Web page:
Of the $*** in proceeds directed to the QI, $*** was not spent on like-kind replacement property, and was eventually transferred to the taxpayer. On its return, the taxpayer reported its recognized gain as $*** and deferred gain of $*** by treating all but $*** of the gain realized on the transfer of the so-called exchange assets as deferred. The gain realized with the transfer of the other assets was treated as a separate asset sale, and recognized on the taxpayer’s return. The taxpayer allocated the proceeds of the high-basis property that it relinquished to the Purchaser, *** to the “sale,” and the proceeds from the relinquished low-basis property to the like-kind exchange. By bifurcating the Agreement into (1) a like-kind exchange of its low-basis property and (2) a sale of its high-basis property is proper, the taxpayer will defer an additional $*** in gain than if the exchange of property and receipt of cash is all treated as a single like-kind exchange with boot.
The taxpayer contends that nothing precludes it from determining which transferred assets it includes or excludes from a like-kind exchange. In so arguing, it contends that it is permitted to allocate consideration received from its qualified intermediary in the form of like-kind property to the like-kind exchange, and to allocate the consideration received directly from the Purchaser of the taxpayer’s assets to a separate sale. The taxpayer correctly notes that Treas. Reg. Section 1.1031(j)-1 provides no authority for the definition of what constitutes an “exchange.” Likewise, however, the regulation does not provide for segregation of the properties transferred and received under one exchange into two separate transactions for tax purposes – a like-kind exchange of lower-basis properties, and a sale of higher-basis properties.
The taxpayer cites Letter Ruling 9627014 to support its view of the latitude that the law gives to a taxpayer to define a single exchange. By allocating the receipt of cash proceeds to the “sale” of higher-basis assets falling within the same exchange group as other lower-basis assets that the taxpayer treated as part of the like-kind exchange, the taxpayer reduces the amount of gain that it would otherwise recognize under the like-kind exchange regulations. The notice of proposed adjustment quantifies this amount at approximately $*** The resolution of this dispute appears to turn on the scope of the term, “the exchange.”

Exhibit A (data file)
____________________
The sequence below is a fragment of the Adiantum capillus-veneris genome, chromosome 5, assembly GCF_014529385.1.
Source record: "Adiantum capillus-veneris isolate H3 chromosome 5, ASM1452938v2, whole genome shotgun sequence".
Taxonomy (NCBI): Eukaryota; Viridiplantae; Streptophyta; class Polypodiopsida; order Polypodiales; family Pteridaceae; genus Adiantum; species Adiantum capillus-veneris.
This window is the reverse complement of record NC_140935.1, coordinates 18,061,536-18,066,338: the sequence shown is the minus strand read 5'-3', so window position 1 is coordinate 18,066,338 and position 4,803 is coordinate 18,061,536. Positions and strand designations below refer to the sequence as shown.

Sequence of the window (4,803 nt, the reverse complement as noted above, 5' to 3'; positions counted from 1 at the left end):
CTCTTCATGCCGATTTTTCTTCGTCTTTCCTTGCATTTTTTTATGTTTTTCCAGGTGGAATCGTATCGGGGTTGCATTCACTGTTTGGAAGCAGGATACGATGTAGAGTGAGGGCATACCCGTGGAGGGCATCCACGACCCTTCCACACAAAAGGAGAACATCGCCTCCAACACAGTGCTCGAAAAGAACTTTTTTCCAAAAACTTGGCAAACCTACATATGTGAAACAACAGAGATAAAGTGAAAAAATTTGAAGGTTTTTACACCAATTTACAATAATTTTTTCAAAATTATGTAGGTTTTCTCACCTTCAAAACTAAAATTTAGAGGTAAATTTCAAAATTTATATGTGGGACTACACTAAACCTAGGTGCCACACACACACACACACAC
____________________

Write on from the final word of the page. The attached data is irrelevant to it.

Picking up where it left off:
Finally, the taxpayer cites to case law to support its right to allocate cash receipts – i.e., the boot in the exchange – in the manner it chooses. Specifically, it cites to the cases of Sayre v. United States, 163 F. Supp. 495 (D. W. Va. 1958), and Serdar v. Commissioner, T.C. Memo. 1986-504, as supporting the fragmentation of the Agreement.
Initially, we present the findings of our research concerning the scope of the term, “exchange.” Next, we opine as to the applicability of the authority cited by the taxpayer in its memorandum. Finally, we assess potential hazards of these positions.
What Constitutes an “Exchange”?
Our investigation finds support for the Service’s proposed treatment of the transaction described in the Agreement as one exchange. To start with, Treas. Reg. Section 1.1031(a)-1(a)(2) provides the applicability of section 1031 to exchanges of property not solely for property of a like kind. Recognizing that such transactions do not fit within section 1031(a), which concerns exchange of property held for productive use in a trade or business or for investment solely for property of a like kind which is to be held for productive use, the regulation nonetheless points out that the transfer will be within the provisions of section 1031(b), dealing with gain from exchanges not solely in kind, or section 1031(c), dealing with loss from exchanges not solely in kind. In any event, from both the Code provision and the regulation, it is clear that the application of section 1031 is mandatory, not elective. See, e.g., United States v. Vardine, 305 F.2d 60, 66 (2d Cir. 1962); Godine v. Commissioner, T.C. Memo. 1977-393; National Outdoor Advertising Bureau, Inc. v. Commissioner, 32 B.T.A. 1025, 1035 (1935).
In the case of Redwing Carriers, Inc. v. Tomlinson, 399 F.2d 652 (5th Cir. 1968), the court considered a taxpayer trucking firm’s structuring of its acquisition of new trucks from, and sale of used trucks to the same manufacturer as two separate transactions. The court rejected the taxpayer’s contention that it had avoided the application of section 1031, which would have allowed the taxpayer to realize gains and losses on the transactions. The court focused on the substance of the transaction, and found that “[t]he buying and selling were synchronous parts meshed into the same transaction and not independent transactions.” Id., 399 F.2d at 656.